Workshops - Projects


Workshop project item images and details supplied by Dave Clarke, Neville Crozier, Igor Andronov, Roger Farley and Martin Ecott.

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A Table Lamp - made by Dave Clarke during Woodwork class circa 1966 and still in use today (2014).
There were two principal components – the base and the stem. Both were made on the lathe. Prior to bringing the two parts together the stem was drilled through the centre (on the lathe) for the cable to be eventually thread through. The base however, was channelled out on the underside to take the cable. The stem and the base were then brought together and glued. A brass lamp holder was screwed to the top of the stem and a cable threaded through and attached to the lamp holder. The base then had green baize felt glued to the underside. The lamp was completed by being polished and fitted with a suitable shade.
A Square - made in the Metalwork Workshop of Mr. Stroud by Neville Crozier in 1963/4.
A pair of Calipers - made in the Metalwork Workshop of Mr. Stroud by Neville Crozier in 1963/4.
A Square - made circa 1966 in the Metalwork Workshop by Roger Farley.
A Copper Serviette Ring - made in the 1st or 2nd year (1961/62) in the Metalwork Workshop under direction of Mr. (Mike) Ryan. The copper strip used to make the ring was first formed into a precise hexagonal shape by using the folding bars then braised in the forge at the seam. The outer surface was then hammered with a planishing hammer to give it the beaten texture.
A Teapot Stand - made in 1st year (1961) in the Woodwork Workshop under direction of Mr. (Reg) Young. The octagonal top piece was first cut to shape and surfaced with Formica. The base was made from 2 pieces – first the ends were bevelled, then the 2 pieces joined at the centre with a halving joint and then screwed to the top piece. This item was in continuous use by Dave’s mother for nearly 40 years!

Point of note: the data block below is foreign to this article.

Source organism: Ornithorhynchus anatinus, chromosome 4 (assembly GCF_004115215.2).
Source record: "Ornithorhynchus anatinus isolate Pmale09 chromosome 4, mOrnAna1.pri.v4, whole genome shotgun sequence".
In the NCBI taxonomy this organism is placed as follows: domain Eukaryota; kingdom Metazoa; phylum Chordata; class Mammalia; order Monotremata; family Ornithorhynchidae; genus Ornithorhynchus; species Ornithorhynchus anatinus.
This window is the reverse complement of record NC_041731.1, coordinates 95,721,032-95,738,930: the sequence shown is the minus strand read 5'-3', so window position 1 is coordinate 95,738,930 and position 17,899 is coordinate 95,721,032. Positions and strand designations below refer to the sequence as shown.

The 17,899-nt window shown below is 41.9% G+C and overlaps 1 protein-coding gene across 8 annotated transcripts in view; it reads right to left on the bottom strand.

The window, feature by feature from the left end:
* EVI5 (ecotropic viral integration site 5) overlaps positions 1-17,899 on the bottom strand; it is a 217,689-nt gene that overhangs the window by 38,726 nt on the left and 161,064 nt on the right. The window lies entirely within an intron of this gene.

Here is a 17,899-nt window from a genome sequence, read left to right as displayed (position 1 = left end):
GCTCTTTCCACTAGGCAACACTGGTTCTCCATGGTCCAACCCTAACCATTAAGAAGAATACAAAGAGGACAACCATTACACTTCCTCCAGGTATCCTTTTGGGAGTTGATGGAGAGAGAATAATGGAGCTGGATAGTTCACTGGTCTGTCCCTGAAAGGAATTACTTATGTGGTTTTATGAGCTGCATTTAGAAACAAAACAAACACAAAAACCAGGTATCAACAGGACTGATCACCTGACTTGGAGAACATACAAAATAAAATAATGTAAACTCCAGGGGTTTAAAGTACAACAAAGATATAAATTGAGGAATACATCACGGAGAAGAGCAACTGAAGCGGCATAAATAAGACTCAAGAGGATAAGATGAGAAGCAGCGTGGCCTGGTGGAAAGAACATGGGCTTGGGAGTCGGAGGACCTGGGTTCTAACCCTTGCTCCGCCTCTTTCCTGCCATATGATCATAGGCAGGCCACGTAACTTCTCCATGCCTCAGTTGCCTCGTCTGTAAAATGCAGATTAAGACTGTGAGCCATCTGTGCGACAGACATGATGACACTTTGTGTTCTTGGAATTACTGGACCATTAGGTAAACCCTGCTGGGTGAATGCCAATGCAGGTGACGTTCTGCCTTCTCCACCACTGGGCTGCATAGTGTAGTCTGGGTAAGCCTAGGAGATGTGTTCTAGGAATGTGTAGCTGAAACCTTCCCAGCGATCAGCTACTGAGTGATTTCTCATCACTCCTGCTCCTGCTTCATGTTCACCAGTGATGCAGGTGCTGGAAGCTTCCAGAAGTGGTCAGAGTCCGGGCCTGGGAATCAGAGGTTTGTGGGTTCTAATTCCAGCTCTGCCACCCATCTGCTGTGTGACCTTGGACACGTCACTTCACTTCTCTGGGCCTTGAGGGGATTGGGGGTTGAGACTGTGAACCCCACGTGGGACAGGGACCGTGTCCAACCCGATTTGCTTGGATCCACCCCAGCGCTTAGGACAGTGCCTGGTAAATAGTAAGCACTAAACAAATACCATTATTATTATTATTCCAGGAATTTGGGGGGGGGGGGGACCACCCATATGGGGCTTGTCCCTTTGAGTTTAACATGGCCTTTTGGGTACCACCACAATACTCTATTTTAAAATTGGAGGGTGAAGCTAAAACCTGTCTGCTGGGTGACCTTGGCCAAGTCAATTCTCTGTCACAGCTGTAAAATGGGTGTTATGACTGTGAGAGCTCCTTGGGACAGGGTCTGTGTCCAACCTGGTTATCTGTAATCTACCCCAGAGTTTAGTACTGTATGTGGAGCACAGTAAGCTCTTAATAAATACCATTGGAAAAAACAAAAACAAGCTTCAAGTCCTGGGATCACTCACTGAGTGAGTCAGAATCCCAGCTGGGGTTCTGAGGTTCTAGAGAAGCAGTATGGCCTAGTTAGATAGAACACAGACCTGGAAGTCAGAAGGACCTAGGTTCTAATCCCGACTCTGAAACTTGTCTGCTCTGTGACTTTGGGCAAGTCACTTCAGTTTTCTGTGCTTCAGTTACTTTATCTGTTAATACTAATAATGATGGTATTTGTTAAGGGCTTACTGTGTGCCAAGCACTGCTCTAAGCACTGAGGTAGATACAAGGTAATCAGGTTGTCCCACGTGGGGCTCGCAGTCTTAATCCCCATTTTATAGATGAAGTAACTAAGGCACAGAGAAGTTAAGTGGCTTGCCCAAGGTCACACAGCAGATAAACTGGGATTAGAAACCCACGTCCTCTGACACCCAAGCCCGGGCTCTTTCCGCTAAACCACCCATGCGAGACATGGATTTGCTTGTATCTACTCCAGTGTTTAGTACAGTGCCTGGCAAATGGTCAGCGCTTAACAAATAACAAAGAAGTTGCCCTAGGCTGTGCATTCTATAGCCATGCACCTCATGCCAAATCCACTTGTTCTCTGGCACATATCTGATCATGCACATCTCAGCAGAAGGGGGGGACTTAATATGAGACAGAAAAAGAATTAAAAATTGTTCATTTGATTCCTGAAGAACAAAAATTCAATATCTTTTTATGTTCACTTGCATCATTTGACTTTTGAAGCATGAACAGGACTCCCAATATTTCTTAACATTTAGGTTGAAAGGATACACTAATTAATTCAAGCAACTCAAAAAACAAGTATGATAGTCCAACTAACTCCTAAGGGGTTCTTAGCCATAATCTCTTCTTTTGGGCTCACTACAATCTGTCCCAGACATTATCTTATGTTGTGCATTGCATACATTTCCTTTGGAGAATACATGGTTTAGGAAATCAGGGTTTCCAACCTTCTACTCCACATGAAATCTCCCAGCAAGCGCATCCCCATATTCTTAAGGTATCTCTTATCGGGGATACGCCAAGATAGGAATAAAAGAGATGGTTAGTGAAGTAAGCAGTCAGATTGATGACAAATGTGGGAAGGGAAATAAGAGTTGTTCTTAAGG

Mr Young would often gather the class round a bench to be shown a technique, equally often he would use the phrase ‘ don’t you do this’ as he used a tool in a particularly dangerous way ! Some will also remember - how could they forget, having their work mercilessly twisted or smashed to pieces with a mallet if it was poorly made.
A Steel Staple - made circa 1963 in the Metalwork Workshop of Mr. (Burt) Watson. The circular steel bar used to make the staple was first heated in the forge and beaten to produce the pointed ends. It was then heated again and beaten into the 'U' shape to create pins of equal length. Finally, the points were ‘case hardened’ by heating again, dipping into carbon and plunging immediately into cold water.
A Fruit Bowl - made circa 1966 on one of the lathes in the Woodwork Workshop of Mr. (Reg) Young. This bowl is made of Sycamore wood. After it was turned, it was also finished on the lathe with beeswax and then buffed.
A Hook - made circa 1963 in the Metalwork Workshop of Mr. (Burt) Watson. The circular steel bar used to make the hook had to be heated, flattened at one end drilled and countersunk to produce the plate for the screw holes. The bar was then heated again and beaten into the required hook shape and given a smooth rounded end.
A Pastry Cutter – made circa 1962 (1st or 2nd year). Made from 2 parts, the circular cutter part began as flat piece of tin plate, it was cut and filed to shape, given a ‘safe edge’ by turning one edge back on itself. It was then bent round a circular former and soldered together. The handle was fashioned similarly except it was given 2 safe edges. Finally, the handle was soldered onto the base. This item has no rust and is still in use (2009) by Dave’s wife to make shortbread biscuits!
A Small Oak Bookstand - another ‘set piece’ made in Mr. (Reg) Young’s woodwork shop. The base and rail are jointed to the sides with dowels and the piece is finished with a beeswax polish.
The book on display – Lonely Road by Nevil Shute, cost 3 shillings and 6 pence (3/6) - equivalent to 17.5p. It is a genuine ‘school library’ book, rebound in 1966 by the CSTS library monitors to make a more durable copy – it seems to have worked, in 2010 it’s now 44 years old!
A Trug Basket – made in 1961/1962 (1st year) by Igor Andronov.
It still carries the label: 'I. Andronov Form 1J'. Igor remembers putting the label on prior to the basket being used as part of a display of work for a school 'Open Day'.
A Brick Fireplace Surround - Martin Ecott writes: "This arch was built circa 1959/1960 by myself and another (probably Dave Hulford and/or Bruce Fairbairn) with guidance from Fred 'the slipper' Sherrington. I remember we filled several of his slippers with concrete!"

Does anyone else still have any items made in the School Workshops? If so, please mail photo(s) to Tim Ecott here.